"Under the dusty almond trees, ... stalls were set up which sold banana liquor, rolls, blood puddings, chopped fried meat, meat pies, sausage, yucca breads, crullers, buns, corn breads, puff pastes, longanizas, tripes, coconut nougats, rum toddies, along with all sorts of trifles, gewgaws, trinkets, and knickknacks, and cockfights and lottery tickets."

-- Gabriel Garcia Marquez, 1962 "Big Mama's Funeral"

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Thank you to everyone for all the ideas. I've filled a couple of cakes, but I'm planning to try some of the more exotic ideas as the weather cools off and I bake more.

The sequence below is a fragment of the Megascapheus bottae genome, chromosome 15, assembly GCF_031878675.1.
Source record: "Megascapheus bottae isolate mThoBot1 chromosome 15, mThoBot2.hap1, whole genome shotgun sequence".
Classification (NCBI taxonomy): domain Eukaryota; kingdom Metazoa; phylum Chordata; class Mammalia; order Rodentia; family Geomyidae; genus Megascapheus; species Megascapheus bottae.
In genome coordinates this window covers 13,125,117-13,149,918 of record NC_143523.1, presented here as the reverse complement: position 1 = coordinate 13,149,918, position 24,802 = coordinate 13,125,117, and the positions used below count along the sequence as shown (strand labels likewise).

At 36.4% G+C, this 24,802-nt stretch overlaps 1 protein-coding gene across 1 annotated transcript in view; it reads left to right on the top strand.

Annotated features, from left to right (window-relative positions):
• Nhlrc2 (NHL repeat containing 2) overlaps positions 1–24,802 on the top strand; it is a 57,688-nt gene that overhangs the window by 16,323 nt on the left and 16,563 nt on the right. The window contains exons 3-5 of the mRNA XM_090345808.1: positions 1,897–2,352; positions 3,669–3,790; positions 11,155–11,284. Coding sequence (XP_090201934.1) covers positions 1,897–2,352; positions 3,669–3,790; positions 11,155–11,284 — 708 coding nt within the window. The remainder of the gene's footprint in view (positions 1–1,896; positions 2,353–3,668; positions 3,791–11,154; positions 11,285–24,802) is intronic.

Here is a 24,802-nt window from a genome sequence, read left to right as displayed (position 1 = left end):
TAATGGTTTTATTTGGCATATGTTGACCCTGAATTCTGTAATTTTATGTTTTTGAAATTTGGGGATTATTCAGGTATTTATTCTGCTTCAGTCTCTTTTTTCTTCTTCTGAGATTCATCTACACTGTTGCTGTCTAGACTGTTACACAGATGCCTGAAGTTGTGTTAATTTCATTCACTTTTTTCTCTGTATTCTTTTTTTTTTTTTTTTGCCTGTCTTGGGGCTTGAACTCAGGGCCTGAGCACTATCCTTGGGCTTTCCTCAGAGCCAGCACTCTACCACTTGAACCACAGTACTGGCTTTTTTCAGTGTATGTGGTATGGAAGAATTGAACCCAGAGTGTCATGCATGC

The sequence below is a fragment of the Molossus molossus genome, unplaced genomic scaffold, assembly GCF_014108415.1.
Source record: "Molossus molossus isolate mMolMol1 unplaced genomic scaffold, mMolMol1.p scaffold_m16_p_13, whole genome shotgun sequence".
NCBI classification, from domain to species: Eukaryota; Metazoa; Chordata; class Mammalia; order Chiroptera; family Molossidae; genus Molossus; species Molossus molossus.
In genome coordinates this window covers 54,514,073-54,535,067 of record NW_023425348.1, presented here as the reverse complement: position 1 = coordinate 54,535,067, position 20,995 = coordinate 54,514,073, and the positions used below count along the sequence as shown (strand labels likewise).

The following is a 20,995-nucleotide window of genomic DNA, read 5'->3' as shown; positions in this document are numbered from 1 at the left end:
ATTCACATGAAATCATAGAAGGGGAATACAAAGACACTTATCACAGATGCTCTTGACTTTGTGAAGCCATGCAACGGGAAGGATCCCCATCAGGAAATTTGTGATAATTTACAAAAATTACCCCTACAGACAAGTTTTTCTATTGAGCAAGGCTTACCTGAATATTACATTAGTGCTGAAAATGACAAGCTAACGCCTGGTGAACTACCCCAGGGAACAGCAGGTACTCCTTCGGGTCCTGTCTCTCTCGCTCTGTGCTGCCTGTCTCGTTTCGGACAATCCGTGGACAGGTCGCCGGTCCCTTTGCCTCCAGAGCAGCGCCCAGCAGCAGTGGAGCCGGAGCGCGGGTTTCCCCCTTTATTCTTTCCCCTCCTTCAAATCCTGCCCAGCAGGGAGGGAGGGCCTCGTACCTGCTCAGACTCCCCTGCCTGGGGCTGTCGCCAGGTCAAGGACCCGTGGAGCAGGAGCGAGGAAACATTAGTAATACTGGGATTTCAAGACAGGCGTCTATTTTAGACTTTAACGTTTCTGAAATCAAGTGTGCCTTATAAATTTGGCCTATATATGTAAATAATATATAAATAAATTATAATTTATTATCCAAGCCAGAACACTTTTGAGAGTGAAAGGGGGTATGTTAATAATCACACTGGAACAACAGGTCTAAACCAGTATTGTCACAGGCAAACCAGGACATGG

I'm starting to worry that I don't have enough jam! :smile:


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How about filling madelines! Earlier this summer, I made a cake with a lemon curd filling and had some leftover lemon curd. A few days later, I had to bring dessert to a picnic for a group at Ravinia, so I bought strawberries and made madelines. Then I spied my leftover lemon curd hanging out in the fridge and decided to make little madeline sandwiches. They were delish!

Edited by scordelia (log)

S. Cue

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  • 14 years later...

Odd synchronicity. David posted pink grapefruit marmalade a bit ago. I reached into the bag of citrus gifted from the desert to make nuoc cham - and who shows up.  If I ever get to sleep this may be on deck  https://www.davidlebovitz.com/pink-ruby-grapefruit-marmalade-recipe/#more-45609   (and yes scuzziest cutting board ever)


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  • 2 months later...